We resurrected our childhood passion for Winnie the Pooh poems which we knew by heart. We would stand by the side of the road and recite the poems as we waited for a ride.
For the sightseeing we did with the group, we sat in an old open-air truck and sang for hours till our voices gave out. We unearthed all the old camp songs, the Hebrew school songs, and went on to Irish drinking songs, national anthems, and Broadway musicals. The basic fare was chocolate spread on bread and carefully guarded plastic jugs of water.
On an overnight trip to the Negev, we stayed in a shelter that didn’t have windows or floors. Warned about the poisonous scorpions, we saw them scuttling on the dry earth in the giant shadows cast by the campfire, but we kept on singing.
Now the night was bitterly cold after we had suffered all day in the hot sun. This was a place of extremes. There were torrential flash floods that came down from the hills in the spring. Dry and wet, hot and cold.
At the Dead Sea, we were told that we had reached the lowest place on the face of the earth. We saw a monolithic pillar of salt that bore an uncanny resemblance to Lot’s wife. Across the road in Ein Gedi, wild goats scrambled up and down sheer mountain cliffs. Here were strips of green foliage and pools of water from underground springs.
Further on in the Sinai Desert, there was not a single green thing in sight. It was easy to imagine the Jewish patriarchs and matriarchs leading slow caravans and winding through the mountain valleys. The silence in the hard, stoney mountains was thundering. There was nothing growing here, and nothing to hold on to. It was the perfect setting for a confrontation with the meaning of life.
We never spoke about these things. When we stopped on the side of one of those mountains to make more sandwiches, the group fell suddenly quiet, respectful of this timeless landscape.
It was only half-an-hour from there to Eilat where we went snorkeling in a sea cove. I had never been a strong swimmer, and when the bottom of the seabed dropped to reveal a magnificent coral reef, my mouth dropped open, and I began to choke on the salt water.
The rainbow fish and the azure color of sea were so gorgeous that I couldn’t compute the whole thing. I paddled back to shore and lay down exhausted. It had been too much for me. The beauty was more than my wildest dreams.
It was real. I was real without even trying. Someday I would come back when I was ready to leave what I knew and finally be real forever after. I felt a vast underground mystery pounding up wherever I walked, and I knew that I would come back when the time was right.
I felt it strongest on the last trip we made as a group to some ruins on the coast. The sun was going down, and I jogged alone on the sand, enjoying the strength I had built up in my legs by all the field work and hiking. The whole summer had been refreshingly non-intellectual. I had returned to a place I knew as a child where my body was a joyful ally, and my mind had not yet learned to busy itself with making up opinions, judging, comparing, and meeting hidden agendas.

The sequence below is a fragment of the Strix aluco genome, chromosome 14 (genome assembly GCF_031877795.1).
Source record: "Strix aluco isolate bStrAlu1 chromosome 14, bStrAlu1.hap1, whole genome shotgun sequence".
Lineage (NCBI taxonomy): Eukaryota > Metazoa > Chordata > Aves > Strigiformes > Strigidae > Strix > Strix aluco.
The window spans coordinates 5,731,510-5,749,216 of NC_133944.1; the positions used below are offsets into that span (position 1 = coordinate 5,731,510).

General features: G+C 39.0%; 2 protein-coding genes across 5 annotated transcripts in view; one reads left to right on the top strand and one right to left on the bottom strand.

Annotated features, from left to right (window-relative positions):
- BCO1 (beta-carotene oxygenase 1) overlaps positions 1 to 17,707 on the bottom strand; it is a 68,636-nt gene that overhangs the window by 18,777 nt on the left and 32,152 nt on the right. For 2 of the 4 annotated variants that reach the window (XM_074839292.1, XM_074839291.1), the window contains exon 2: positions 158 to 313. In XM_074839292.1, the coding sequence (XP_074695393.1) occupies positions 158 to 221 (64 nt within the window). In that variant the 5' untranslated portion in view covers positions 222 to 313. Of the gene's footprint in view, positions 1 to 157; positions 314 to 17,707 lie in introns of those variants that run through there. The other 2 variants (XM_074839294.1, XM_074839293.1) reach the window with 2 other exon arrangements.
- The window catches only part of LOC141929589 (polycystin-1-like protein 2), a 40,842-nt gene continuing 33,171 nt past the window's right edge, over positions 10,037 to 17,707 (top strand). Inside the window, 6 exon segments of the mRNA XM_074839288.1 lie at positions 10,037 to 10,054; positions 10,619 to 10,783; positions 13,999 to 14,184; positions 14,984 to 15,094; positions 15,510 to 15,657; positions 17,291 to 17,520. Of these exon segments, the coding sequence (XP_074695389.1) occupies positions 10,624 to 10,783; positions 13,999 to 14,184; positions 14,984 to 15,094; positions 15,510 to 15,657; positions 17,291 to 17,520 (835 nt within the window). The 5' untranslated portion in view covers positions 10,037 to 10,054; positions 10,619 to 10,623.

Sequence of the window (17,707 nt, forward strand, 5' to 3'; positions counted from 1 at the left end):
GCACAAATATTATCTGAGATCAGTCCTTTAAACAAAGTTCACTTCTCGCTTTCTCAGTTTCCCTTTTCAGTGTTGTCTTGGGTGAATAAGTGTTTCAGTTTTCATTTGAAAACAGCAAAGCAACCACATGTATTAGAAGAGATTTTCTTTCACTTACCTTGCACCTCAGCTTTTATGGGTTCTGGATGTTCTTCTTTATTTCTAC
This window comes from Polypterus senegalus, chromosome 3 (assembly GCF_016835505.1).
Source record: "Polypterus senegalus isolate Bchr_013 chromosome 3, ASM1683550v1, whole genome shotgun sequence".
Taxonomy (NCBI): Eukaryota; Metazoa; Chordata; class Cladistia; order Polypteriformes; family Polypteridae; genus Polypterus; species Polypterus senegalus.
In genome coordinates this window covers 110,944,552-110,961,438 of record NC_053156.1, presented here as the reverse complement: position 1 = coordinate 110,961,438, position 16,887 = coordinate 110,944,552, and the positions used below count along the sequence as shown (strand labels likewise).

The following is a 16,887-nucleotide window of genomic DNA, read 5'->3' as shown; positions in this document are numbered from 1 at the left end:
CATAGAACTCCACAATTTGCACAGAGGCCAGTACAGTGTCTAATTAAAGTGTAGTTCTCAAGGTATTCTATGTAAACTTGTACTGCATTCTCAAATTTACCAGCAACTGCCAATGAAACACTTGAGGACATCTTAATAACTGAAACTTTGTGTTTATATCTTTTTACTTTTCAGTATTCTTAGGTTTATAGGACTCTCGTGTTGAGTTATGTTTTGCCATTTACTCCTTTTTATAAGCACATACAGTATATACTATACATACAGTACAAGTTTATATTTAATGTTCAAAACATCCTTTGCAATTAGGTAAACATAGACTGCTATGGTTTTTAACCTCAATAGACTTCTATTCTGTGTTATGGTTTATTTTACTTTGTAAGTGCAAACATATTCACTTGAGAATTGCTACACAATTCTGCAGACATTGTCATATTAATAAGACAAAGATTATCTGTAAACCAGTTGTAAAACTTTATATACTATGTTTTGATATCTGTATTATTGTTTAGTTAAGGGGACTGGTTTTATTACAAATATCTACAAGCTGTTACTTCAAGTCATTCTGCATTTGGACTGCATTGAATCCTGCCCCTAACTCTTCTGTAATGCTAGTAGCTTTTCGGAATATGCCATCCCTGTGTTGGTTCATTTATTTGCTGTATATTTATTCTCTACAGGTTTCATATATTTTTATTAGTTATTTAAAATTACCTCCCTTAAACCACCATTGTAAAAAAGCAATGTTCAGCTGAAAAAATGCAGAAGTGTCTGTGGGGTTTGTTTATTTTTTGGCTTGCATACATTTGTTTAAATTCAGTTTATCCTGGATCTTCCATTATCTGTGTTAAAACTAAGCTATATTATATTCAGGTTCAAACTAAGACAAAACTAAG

I touched a vast peaceful oneness as my bare feet slapped the surf. I knew that the depth of this peace could not happen where I was coming from, and it was because of this Land which was incomparably beautiful to me. It felt like my home after just a few weeks, and I knew that I would never feel this kind of “at home” anywhere else.
Then I turned around and jogged back to the group, I saw that the evening stars had come out, and my friends were now only shadows moving on the beach. One of the shadows started to separate out from the group and approach me. When it was a few yards from me, I recognized the face of our Israeli group leader Chagai.
Chagai was the one who had the unenviable task of going from room to room bellowing out “Boker Tov!” (Good Morning!) until he saw us emerge. He guided us in our travels, briefed us for the challenges, and he was the one who dressed our wounds. He was not a big talker, and almost all that we knew about him was that he had a passion for geology and would soon begin his studies at the university.
He was coming to ask me if I would be willing to be the spokesperson for the group on our last gathering with our friends on the kibbutz. They were holding the farewell party on the following night in the library, my secret hideaway.
At the moment he asked me, I understood that the timing of his question was perfectly orchestrated. The universe was answering me. The feeling of exquisite peace had just washed over me, and immediately I was being asked to carry it further and proclaim from that calm center.
I don’t recall exactly what I said the next evening while I stood surrounded by a crowd of about a hundred people. I remember Chagai crouching down beside me on his haunches, as he always did when he wanted to concentrate.
I opened my mouth and just spoke out a litany of love, gratitude, and astonishing connection as I described my impressions of the work, the people, and the Land. I was just repeating what seemed to pour out from a pitcher poised above me.